photo homeless-390x285_zpsefe85dee.jpg Surely someone celebrated the day he arrived wet, red and howling into this place. Surely, he lay in a tired woman's arms for even a short while? Did his mother offer her breast, briefly? Please tell me he knew the milk of human kindness, just once. Just once? Maybe his father got a round of drinks in at the pub. Surely something good occurred that day he came to face the shadows, before becoming human flotsam on the shores of our contempt. He sat wet and drowsy, desolate, without a dog… But when I approached and momentarily our eyes locked I saw a fleeting glimpse of a young man, handsome, somebody's child... and a confused smile brushed across his face, before his head fell to his chest and despair overtook us. ~ © Alison Stormwolf ~
Archived comments for Outside Hector's
Bozzz on 07-06-2014
Outside Hectors
Most look the other way. You looked and met the hopeless stare of the abandoned child - and felt helpless too. What can we do? As individuals not much. Feel guilty? Vote for?
A very touching poem, message to all - answer from none. Alison Bravo....David

Author's Reply:
Hi David,
This incident was a 'one off' if you like. I see beggars everywhere.....especially now Romanian beggars. If I was to get as upset as i did here every time, I could not function and the influx of the latter irritates more than upsets if I am honest.

However, on this occasion, it was exactly as stated. Our eyes met as I went to give him some money and something happened in that instant. He was drugged up but the smile he gave me went straight to my heart...it’s actually difficult to explain. In that second I saw his total despair, alienation, pain and neglect. I saw his pathetic attempt to be momentarily able to smile. I confess, I cried all the way home. In fact I am almost crying now and when I reread the poem. The experience was that powerful and long lasting.
I am a mother to two grown sons (and a daughter)In that second he could have been my son and I felt intense love for him.

I cannot begin to imagine what it must be like to feel you do not matter to anybody and have maybe never ever known love in your life.

Alison xx

Kipper on 07-06-2014
Outside Hectors
Hi Allison,
Difficult to know what to say about this. We see them on the streets, with or without dogs, and inevitably the clichΓ©d thoughts invade. It is of course impossible to know in these unanimous encounters how close to the truth your synopsis might be, or indeed the 'opposite' arguments.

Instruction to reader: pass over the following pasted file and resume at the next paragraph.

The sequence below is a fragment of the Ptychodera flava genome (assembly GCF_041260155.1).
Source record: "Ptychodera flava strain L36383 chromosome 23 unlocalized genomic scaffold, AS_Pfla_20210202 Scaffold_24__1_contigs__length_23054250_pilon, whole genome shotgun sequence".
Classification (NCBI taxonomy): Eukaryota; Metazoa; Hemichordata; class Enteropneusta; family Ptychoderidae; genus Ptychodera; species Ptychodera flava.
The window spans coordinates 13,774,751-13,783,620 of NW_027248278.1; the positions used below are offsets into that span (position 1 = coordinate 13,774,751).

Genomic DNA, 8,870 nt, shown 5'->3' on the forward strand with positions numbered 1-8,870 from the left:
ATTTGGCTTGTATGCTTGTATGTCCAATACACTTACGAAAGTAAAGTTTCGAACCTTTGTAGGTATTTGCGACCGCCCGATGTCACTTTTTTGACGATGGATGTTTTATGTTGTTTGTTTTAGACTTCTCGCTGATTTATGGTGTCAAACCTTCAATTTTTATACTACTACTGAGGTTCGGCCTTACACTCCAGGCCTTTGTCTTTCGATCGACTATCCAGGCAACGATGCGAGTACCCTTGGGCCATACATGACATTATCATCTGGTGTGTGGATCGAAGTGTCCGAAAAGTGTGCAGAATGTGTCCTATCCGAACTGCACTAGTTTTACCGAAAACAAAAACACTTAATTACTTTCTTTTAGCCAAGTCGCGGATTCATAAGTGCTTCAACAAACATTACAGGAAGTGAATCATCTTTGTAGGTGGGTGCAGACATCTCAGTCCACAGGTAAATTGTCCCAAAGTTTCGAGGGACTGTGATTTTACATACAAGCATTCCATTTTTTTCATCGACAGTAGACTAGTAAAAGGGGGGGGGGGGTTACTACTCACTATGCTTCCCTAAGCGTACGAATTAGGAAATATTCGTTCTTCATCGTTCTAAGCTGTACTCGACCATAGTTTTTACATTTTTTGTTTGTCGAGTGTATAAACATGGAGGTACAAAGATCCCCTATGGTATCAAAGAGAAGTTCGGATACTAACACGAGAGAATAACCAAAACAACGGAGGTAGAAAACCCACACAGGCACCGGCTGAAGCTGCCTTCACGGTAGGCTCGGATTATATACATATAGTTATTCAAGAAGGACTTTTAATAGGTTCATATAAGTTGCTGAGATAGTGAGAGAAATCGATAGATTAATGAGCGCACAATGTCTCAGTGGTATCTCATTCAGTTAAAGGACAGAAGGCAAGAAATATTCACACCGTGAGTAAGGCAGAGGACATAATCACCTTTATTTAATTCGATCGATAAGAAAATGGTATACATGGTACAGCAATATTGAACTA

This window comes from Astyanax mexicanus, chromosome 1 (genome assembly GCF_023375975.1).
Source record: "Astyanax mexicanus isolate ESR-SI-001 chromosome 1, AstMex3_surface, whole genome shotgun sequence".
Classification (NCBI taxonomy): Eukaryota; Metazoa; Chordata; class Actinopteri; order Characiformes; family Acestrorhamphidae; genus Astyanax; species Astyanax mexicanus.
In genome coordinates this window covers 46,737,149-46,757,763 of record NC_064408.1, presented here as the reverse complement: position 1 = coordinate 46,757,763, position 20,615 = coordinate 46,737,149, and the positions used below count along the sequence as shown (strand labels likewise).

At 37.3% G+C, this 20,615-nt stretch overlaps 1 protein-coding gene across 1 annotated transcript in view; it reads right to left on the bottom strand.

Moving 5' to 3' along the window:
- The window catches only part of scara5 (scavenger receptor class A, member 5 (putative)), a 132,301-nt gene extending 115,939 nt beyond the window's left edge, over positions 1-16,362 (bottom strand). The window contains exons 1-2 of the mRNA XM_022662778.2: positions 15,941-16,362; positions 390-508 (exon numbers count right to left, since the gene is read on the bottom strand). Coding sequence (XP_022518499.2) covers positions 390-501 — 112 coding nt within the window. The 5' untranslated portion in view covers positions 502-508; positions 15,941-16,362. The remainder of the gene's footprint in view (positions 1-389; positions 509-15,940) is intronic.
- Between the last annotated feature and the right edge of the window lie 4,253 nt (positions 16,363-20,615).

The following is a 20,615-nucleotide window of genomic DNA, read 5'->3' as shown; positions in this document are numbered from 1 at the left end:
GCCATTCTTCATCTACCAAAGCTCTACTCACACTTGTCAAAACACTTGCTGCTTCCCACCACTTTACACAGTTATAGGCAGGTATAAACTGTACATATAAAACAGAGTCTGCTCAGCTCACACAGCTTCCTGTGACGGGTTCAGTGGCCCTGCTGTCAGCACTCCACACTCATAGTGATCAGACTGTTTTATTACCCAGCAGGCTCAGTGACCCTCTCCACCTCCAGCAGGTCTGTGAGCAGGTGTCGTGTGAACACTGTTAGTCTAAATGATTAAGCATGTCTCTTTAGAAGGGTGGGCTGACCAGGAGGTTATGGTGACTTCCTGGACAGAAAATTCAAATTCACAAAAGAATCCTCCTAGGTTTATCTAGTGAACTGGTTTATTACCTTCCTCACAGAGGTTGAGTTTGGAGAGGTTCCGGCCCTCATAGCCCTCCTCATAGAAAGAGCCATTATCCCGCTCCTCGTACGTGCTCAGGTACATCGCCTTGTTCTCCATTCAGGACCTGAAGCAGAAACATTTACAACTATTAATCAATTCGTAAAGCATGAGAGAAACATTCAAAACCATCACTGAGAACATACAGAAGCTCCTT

Just the same I wonder how many passers-by see them as you do - someone's son. Few I suspect, and one can't help thinking about the parable of the stranger who didn't pass by on the other side of the road.
Michael

Author's Reply:
Hi Micheal, I have tried to explain it fully in the comment to David. The increasing number of beggars bothers me terribly as it speaks of an uncaring society.
No doubt they all have their own story but abuse, mental illness and drugs are very high on the list of what predisposes them to the life....but now, with increasing poverty we have another real reason why people end up hopeless and homeless.
God help us if we harden our hearts to those poor souls.

Alison x

Mikeverdi on 08-06-2014
Outside Hectors
It is difficult, you do want to help and you caught that well in this one Alison (the killer last line). I lost a step-daughter to drink and drugs, she stole from us all and ended up in prostitution. When they are on the way down you cant help; Its only when they hit the bottom... and know it. Three tours in rehab and ten years of my life; we got there in the end.Great writing as always.
Mike XxX

Author's Reply:
Oh I know Mike. Some are manipulative, dishonest etc. I was writing here about a very personal experience. I have learned to pass most beggars by on the road and I often wonder is that to my credit. It is a fine line we tread. Glad you eventually had a happy ending. So many don't:-(

Now we also have 'professional' beggars operating on our streets but I better say no more πŸ˜‰

Alison xx


Anatomy of a Lie. (posted on: 02-06-14)
*

 photo sealegssnapshots_zpsae8a07c6.jpg> I will let him slip back, into the life before we met, shared our dreams with jewelled skies and dared to feel in new-sprung ways. I saw the rebel soul in him and claimed it as my own. Weathered his pain and awakenings to struggle. Delighted in his treasures. But he was never mine. I surrender him to fate, love and all life's bounties... I hold him to me, always. Trace the outline of his image smiling fondly and give thanks in the darkness that, at least I never loved him. ~ © Alison Stormwolf ~
Archived comments for Anatomy of a Lie.
hoopsinoz on 02-06-2014
Anatomy of a Lie.
As ever, a Stormwolf enigma. Love it. Nothing changes πŸ™‚

Author's Reply:
;-))) Thanks Hoops, great to have you back!

Alison x


Mikeverdi on 02-06-2014
Anatomy of a Lie.
Just beautiful Alison, 'I saw the rebel sole in him and claimed it as my own' Great stuff.
Mike

Author's Reply:
Thanks Mike.
At least I got a few poems out of them πŸ˜‰

Alison x

Bozzz on 02-06-2014
Anatomy of a Lie.
The ones that got away - which of you is the fortunate being? Genius meets genius - forecast is heavy weather. Detect the winner. Love it.....David

Author's Reply:
You are very kind David

Alison 💚

Savvi on 02-06-2014
Anatomy of a Lie.
The title is interesting in that it references a lie and yet the poem feels more like the bird you had to let fly and the caught fish you let go more appropriately, I like the words you open with, they demonstrate control and you hold this throughout then you show us a soft underbelly stroking the picture, then slam the door in our face. very nice turned it upside down.